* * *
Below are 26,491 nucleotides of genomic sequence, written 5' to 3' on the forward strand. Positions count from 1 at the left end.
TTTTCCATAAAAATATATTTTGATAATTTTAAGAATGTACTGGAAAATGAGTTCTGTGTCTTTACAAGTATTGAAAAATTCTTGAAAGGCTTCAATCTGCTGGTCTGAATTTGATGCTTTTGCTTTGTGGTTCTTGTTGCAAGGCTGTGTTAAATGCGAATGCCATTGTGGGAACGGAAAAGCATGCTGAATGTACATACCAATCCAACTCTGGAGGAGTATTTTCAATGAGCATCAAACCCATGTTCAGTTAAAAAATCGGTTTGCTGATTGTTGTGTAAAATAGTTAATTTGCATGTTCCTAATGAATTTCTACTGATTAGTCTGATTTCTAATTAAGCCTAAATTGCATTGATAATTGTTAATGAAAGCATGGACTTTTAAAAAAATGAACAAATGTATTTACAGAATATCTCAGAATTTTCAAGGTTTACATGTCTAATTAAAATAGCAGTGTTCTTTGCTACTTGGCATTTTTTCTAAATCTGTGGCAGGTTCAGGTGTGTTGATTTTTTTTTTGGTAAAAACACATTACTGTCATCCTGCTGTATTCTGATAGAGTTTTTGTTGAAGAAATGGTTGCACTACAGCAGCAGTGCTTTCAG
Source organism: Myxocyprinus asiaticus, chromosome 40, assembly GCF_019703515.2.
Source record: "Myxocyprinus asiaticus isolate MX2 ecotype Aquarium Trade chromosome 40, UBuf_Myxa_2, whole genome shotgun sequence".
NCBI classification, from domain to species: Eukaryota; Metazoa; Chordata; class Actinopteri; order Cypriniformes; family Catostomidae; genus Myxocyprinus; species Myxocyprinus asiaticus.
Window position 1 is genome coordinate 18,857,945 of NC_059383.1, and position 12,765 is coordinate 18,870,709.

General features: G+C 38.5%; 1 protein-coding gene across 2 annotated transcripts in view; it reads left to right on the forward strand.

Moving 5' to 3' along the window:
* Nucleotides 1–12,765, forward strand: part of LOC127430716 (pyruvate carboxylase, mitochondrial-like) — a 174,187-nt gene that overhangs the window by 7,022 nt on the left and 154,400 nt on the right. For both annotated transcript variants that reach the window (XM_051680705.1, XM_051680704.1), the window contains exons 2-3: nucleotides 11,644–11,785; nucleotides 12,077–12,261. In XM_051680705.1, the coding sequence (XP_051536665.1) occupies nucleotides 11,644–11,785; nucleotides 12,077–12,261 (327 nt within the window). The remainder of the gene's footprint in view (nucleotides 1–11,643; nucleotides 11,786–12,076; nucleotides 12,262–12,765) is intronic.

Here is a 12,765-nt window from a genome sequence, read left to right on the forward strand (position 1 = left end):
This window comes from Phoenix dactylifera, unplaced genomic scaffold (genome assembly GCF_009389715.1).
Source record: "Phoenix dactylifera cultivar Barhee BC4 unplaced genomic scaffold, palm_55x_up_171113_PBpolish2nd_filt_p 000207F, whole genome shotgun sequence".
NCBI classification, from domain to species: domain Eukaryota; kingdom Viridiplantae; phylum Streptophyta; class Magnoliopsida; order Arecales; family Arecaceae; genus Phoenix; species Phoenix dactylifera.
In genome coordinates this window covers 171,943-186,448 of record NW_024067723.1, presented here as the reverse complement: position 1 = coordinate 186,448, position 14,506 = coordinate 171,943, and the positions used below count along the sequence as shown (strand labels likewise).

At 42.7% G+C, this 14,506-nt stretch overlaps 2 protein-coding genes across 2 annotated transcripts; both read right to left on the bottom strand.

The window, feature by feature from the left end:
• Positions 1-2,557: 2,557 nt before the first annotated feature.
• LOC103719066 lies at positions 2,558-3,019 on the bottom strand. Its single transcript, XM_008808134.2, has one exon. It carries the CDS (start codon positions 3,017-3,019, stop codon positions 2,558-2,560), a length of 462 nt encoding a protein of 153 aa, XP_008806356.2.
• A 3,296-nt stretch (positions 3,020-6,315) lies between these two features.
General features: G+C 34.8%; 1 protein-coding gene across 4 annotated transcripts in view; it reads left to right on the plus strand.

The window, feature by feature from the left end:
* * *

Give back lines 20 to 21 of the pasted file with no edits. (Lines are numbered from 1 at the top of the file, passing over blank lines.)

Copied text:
General features: G+C 34.8%; 1 protein-coding gene across 4 annotated transcripts in view; it reads left to right on the plus strand.

The window, feature by feature from the left end: